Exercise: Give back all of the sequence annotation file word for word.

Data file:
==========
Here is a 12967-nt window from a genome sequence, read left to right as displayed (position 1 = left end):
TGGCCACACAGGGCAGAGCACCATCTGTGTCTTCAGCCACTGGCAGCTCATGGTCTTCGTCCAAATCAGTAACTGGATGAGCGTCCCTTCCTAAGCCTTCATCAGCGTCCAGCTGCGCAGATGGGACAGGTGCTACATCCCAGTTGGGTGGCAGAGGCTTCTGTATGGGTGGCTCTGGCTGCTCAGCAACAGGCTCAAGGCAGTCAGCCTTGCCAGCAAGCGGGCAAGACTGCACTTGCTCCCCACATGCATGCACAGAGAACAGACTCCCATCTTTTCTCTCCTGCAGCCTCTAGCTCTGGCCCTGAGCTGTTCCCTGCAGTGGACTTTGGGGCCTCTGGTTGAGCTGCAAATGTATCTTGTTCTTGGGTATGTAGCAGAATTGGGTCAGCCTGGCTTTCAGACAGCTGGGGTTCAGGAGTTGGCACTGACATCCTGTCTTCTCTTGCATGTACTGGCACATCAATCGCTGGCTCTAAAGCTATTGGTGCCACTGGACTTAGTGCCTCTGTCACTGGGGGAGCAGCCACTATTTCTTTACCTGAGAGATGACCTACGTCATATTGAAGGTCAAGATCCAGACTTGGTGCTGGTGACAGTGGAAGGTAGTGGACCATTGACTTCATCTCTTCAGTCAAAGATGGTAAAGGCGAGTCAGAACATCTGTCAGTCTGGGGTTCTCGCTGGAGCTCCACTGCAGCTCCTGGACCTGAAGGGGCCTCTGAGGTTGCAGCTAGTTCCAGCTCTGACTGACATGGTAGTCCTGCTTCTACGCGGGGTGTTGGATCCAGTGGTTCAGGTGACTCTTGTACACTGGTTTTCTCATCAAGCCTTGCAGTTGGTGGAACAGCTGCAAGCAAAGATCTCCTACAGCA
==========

Here is a 12967-nt window from a genome sequence, read left to right as displayed (position 1 = left end):
TGGCCACACAGGGCAGAGCACCATCTGTGTCTTCAGCCACTGGCAGCTCATGGTCTTCGTCCAAATCAGTAACTGGATGAGCGTCCCTTCCTAAGCCTTCATCAGCGTCCAGCTGCGCAGATGGGACAGGTGCTACATCCCAGTTGGGTGGCAGAGGCTTCTGTATGGGTGGCTCTGGCTGCTCAGCAACAGGCTCAAGGCAGTCAGCCTTGCCAGCAAGCGGGCAAGACTGCACTTGCTCCCCACATGCATGCACAGAGAACAGACTCCCATCTTTTCTCTCCTGCAGCCTCTAGCTCTGGCCCTGAGCTGTTCCCTGCAGTGGACTTTGGGGCCTCTGGTTGAGCTGCAAATGTATCTTGTTCTTGGGTATGTAGCAGAATTGGGTCAGCCTGGCTTTCAGACAGCTGGGGTTCAGGAGTTGGCACTGACATCCTGTCTTCTCTTGCATGTACTGGCACATCAATCGCTGGCTCTAAAGCTATTGGTGCCACTGGACTTAGTGCCTCTGTCACTGGGGGAGCAGCCACTATTTCTTTACCTGAGAGATGACCTACGTCATATTGAAGGTCAAGATCCAGACTTGGTGCTGGTGACAGTGGAAGGTAGTGGACCATTGACTTCATCTCTTCAGTCAAAGATGGTAAAGGCGAGTCAGAACATCTGTCAGTCTGGGGTTCTCGCTGGAGCTCCACTGCAGCTCCTGGACCTGAAGGGGCCTCTGAGGTTGCAGCTAGTTCCAGCTCTGACTGACATGGTAGTCCTGCTTCTACGCGGGGTGTTGGATCCAGTGGTTCAGGTGACTCTTGTACACTGGTTTTCTCATCAAGCCTTGCAGTTGGTGGAACAGCTGCAAGCAAAGATCTCCTACAGCA